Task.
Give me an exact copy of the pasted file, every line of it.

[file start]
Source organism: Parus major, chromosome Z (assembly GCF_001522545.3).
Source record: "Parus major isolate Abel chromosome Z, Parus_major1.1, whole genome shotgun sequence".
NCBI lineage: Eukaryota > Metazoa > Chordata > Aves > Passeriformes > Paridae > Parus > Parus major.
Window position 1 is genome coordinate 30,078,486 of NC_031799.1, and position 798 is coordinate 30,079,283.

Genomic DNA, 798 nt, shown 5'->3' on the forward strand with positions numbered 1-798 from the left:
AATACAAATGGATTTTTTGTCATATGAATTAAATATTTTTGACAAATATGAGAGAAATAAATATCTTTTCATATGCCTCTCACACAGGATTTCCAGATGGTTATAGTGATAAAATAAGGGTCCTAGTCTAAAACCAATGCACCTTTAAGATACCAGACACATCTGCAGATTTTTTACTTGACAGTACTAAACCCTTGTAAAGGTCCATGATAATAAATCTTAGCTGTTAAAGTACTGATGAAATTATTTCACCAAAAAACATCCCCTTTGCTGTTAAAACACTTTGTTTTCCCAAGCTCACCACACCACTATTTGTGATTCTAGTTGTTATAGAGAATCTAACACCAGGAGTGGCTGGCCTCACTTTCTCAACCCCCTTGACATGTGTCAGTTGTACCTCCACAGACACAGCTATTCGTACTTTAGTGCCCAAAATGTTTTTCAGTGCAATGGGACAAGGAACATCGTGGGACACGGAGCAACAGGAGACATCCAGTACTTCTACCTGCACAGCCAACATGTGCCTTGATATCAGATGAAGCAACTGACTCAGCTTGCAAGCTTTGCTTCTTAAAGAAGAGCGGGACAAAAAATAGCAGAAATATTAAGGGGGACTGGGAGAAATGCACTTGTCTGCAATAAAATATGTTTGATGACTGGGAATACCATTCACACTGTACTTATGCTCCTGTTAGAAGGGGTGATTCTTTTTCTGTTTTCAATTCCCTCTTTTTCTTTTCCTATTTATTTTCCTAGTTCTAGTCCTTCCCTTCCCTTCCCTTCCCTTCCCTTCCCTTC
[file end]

Source organism: Parus major, chromosome Z (assembly GCF_001522545.3).
Source record: "Parus major isolate Abel chromosome Z, Parus_major1.1, whole genome shotgun sequence".
NCBI lineage: Eukaryota > Metazoa > Chordata > Aves > Passeriformes > Paridae > Parus > Parus major.
Window position 1 is genome coordinate 30,078,486 of NC_031799.1, and position 798 is coordinate 30,079,283.

Genomic DNA, 798 nt, shown 5'->3' on the forward strand with positions numbered 1-798 from the left:
AATACAAATGGATTTTTTGTCATATGAATTAAATATTTTTGACAAATATGAGAGAAATAAATATCTTTTCATATGCCTCTCACACAGGATTTCCAGATGGTTATAGTGATAAAATAAGGGTCCTAGTCTAAAACCAATGCACCTTTAAGATACCAGACACATCTGCAGATTTTTTACTTGACAGTACTAAACCCTTGTAAAGGTCCATGATAATAAATCTTAGCTGTTAAAGTACTGATGAAATTATTTCACCAAAAAACATCCCCTTTGCTGTTAAAACACTTTGTTTTCCCAAGCTCACCACACCACTATTTGTGATTCTAGTTGTTATAGAGAATCTAACACCAGGAGTGGCTGGCCTCACTTTCTCAACCCCCTTGACATGTGTCAGTTGTACCTCCACAGACACAGCTATTCGTACTTTAGTGCCCAAAATGTTTTTCAGTGCAATGGGACAAGGAACATCGTGGGACACGGAGCAACAGGAGACATCCAGTACTTCTACCTGCACAGCCAACATGTGCCTTGATATCAGATGAAGCAACTGACTCAGCTTGCAAGCTTTGCTTCTTAAAGAAGAGCGGGACAAAAAATAGCAGAAATATTAAGGGGGACTGGGAGAAATGCACTTGTCTGCAATAAAATATGTTTGATGACTGGGAATACCATTCACACTGTACTTATGCTCCTGTTAGAAGGGGTGATTCTTTTTCTGTTTTCAATTCCCTCTTTTTCTTTTCCTATTTATTTTCCTAGTTCTAGTCCTTCCCTTCCCTTCCCTTCCCTTCCCTTCCCTTC